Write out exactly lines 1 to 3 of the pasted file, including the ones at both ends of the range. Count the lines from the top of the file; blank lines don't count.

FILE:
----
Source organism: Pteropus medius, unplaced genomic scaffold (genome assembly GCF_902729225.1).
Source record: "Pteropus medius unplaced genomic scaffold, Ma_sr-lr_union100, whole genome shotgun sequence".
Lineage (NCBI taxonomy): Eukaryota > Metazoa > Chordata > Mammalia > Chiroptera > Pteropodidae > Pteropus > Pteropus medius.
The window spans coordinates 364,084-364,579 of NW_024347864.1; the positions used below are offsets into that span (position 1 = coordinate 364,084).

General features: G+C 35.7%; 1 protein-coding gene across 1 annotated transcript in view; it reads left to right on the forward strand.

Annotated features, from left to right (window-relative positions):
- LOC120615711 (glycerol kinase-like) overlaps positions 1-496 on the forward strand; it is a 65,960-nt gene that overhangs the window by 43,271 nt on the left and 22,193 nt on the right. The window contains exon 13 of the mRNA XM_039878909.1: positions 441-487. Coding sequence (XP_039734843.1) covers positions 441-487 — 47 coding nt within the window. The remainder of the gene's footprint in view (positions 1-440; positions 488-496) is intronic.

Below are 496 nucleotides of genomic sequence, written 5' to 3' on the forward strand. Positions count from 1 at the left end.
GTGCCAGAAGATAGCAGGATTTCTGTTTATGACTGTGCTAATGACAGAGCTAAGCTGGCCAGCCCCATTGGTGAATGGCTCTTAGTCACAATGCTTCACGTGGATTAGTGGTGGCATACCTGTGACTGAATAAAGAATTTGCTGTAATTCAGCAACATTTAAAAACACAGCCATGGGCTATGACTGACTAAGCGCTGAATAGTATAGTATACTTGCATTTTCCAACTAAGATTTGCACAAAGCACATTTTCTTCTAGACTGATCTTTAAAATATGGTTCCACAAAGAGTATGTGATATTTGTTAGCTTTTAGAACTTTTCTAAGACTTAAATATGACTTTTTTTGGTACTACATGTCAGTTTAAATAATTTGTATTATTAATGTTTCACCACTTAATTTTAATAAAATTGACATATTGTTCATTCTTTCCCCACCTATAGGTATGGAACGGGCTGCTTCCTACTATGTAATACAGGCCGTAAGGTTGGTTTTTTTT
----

Source organism: Pteropus medius, unplaced genomic scaffold (genome assembly GCF_902729225.1).
Source record: "Pteropus medius unplaced genomic scaffold, Ma_sr-lr_union100, whole genome shotgun sequence".
Lineage (NCBI taxonomy): Eukaryota > Metazoa > Chordata > Mammalia > Chiroptera > Pteropodidae > Pteropus > Pteropus medius.